Fandom at the Grand Palais: Michael Jackson On The Wall in Paris

Jasmine Amussen

I was born in 1989, when Jackson was wrapping up his tour for Bad, having sold out Wembley Stadium seven times and performed for an estimated 4.4 million people. I grew up culturally aware of Michael Jackson – as a Black southerner, it was impossible not to – but by the time I chose my own music, he had stopped making his, was facing child molestation charges, and was broke. He was neither recognizable nor real; he was a commodity, a messed up California fantasy that sold newspapers, and then he was dead. My native internet had so much trouble believing it that it fell apart. Google thought it was under a DDoS attack and halted related searches; Twitter and Wikipedia crashed. AOL Instant Messenger was offline for 40 minutes, later describing the episode as a “seminal moment in Internet history,” unlike anything they’d seen in scope or depth.

Michael Jackson was around in spirit, of course. He was at the Super Bowl in 2016, when
Beyoncé showed up in a homage to his signature military jacket to perform “Formation,” and in the music video for Rae Sremmurd’s “Black Beatles,” channeled by a version of his famous red “Beat It” jacket worn by Gucci Mane. Wearing Michael Jackson’s wardrobe says, “This is my divine right. I am the descendent of kings.”


Or maybe it means you visited Michael Jackson: On the Wall, a summer exhibition at London’s National Portrait Gallery (NPG) which re-opens today at the Grand Palais in Paris, celebrating the king of pop around what would have been his 60th birthday, for which Jackson-inspired merchandise – glitter socks, bow ties, a fedora – was produced. On the Wall was explicitly not about that material legacy, however, instead examining Michael Jackson’s impact on contemporary art. As NPG director Dr. Nicholas Cullinan writes in the exhibition catalogue: “It is about art, artistry and artifice. It is not about biography, memorabilia or rehearsing the many opinions put forward about Jackson during his lifetime and in the decade after his death.” How do you navigate Jackson’s massive cultural legacy, without the grounding supports of his life and its reception?

Of the pieces included in the exhibition and publication – which features works that were never exhibited at the NPG, reproduced here from private collections and other inaccessible places – many seem too intimate to be accessed without a built-in emotional relationship to Jackson. Off the Wall reads as a collection of fan art and fan fiction, as though its contents live the rest of the time on fan sites like DeviantArt or Archive of Our Own – not in the world’s great art collections. Included are Dawn Mellor’s Drawings of Michael Jackson 1984-6 (1985–2011), warm and endearing works earnestly made when the artist was a teenager – peak fandom age, for most – far away from Black American culture, in the north of England of the 1980s. Mellor’s sincerity stands in contrast to Lorraine O’Grady’s The First and Last of the Modernists (2010), a series of diptychs of Charles Baudelaire and Michael Jackson – both captured in coy repose – that casts their lives and careers as bookends to the modern era. Within the NPG’s clinical presentation, Catherine Opie’s Bedside Table – excerpted from a series documenting Elizabeth Taylor’s house, remote control user guides, fake flowers, and all – is stripped of the context of the celebrities’ friendship. We are left with our own meta-voyeurism, spying on someone else’s fandom.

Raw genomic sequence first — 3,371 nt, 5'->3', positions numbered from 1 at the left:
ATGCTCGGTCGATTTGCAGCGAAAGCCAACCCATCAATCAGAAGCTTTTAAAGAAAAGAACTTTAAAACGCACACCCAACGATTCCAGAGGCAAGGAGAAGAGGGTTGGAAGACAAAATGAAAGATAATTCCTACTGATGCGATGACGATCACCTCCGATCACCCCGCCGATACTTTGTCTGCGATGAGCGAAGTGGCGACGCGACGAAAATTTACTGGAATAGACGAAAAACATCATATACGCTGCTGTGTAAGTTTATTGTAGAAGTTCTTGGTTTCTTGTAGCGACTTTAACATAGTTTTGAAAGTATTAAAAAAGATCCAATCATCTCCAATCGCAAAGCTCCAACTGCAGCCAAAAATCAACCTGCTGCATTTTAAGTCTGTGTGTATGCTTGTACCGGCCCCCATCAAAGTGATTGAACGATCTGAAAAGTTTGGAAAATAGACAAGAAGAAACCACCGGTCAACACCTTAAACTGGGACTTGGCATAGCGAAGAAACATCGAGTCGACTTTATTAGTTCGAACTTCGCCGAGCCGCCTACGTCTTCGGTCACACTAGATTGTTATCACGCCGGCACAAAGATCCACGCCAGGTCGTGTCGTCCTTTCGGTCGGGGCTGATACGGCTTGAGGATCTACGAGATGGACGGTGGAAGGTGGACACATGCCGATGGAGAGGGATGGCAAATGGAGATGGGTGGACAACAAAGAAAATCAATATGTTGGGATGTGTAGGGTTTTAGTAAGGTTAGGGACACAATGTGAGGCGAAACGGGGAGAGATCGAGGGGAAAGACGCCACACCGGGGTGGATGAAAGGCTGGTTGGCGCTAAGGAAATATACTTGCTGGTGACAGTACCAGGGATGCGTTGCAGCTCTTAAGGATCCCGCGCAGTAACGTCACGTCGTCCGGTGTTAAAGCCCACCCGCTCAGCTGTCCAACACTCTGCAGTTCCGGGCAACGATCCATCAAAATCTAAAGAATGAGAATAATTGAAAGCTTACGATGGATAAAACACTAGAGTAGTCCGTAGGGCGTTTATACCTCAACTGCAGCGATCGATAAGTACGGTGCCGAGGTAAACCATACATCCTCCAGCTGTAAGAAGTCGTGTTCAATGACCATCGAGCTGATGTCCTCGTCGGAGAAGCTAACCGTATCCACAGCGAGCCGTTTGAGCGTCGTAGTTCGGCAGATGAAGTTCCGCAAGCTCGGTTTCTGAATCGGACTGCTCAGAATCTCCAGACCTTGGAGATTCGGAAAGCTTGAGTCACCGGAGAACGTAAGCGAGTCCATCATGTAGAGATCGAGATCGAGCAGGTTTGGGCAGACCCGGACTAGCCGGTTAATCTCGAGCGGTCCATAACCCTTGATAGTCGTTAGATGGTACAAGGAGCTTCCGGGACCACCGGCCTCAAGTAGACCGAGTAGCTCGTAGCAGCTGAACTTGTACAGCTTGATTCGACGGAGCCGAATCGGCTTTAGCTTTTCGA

Something of a contemporary art who’s who, the On the Wall catalogue regales us with Andy Warhol’s famous MJ magazine covers and Jeff Koons’ Michael Jackson and Bubbles (1988)alongside works by KAWS, Faith Ringgold, David LaChapelle, and Kehinde Wiley. Hank Willis Thomas’ Time Can Be a Villain or a Friend (1984–2009)portrays an alternative universe Michael Jackson, handsome and stately – a still-sexy daddy, cool skinny tie and kinky hair. That alternate reality I suddenly and urgently longed for, where Michael Jackson is still alive, in this version, making music with Prince or Bowie.

Also impressive are the catalogue’s contributors, who include Zadie Smith. Her short essay, “Michael, Before and After,” speaks to those of us born a bit too late; we come to know of Jackson’s unbearable passing through her searing pain and heartbreak. She writes: “I watched him become a fun-house mirror version of what I was – mixed race – and then he was white, and then he was monstrous.” Not just some band trying out a different sound and leaving fans behind, Jackson was a beloved son leaving an entire people behind unable to believe that he wanted to be white. “It would kill us to believe it. And so we refused to do so.” The essay is illustrated by a lone photograph of young Jackson, drying off on the set of Rock and Roll Sports Classic in 1978. He is beautiful, and Smith is rapturous: “I hope that this nose, in all its broad wonder, has been returned to him in that Heaven to which Witnesses go, where everything is wonderful and there’s no pain or sadness.” In this life, though, roughly ten years on from his death, I wonder if it isn’t lucky that we will never have to watch Michael Jackson perform with a teeny bopper starlet at the VMAs. Instead, on MTV and in museums, altars to his divine legacy are everywhere.


Michael Jackson: On The Wall opens today at the Grand Palais in Paris and runs until February 14, 2019. The exhibition catalogue is published by the National Portrait Gallery (London, 2018).

  • Text: Jasmine Amussen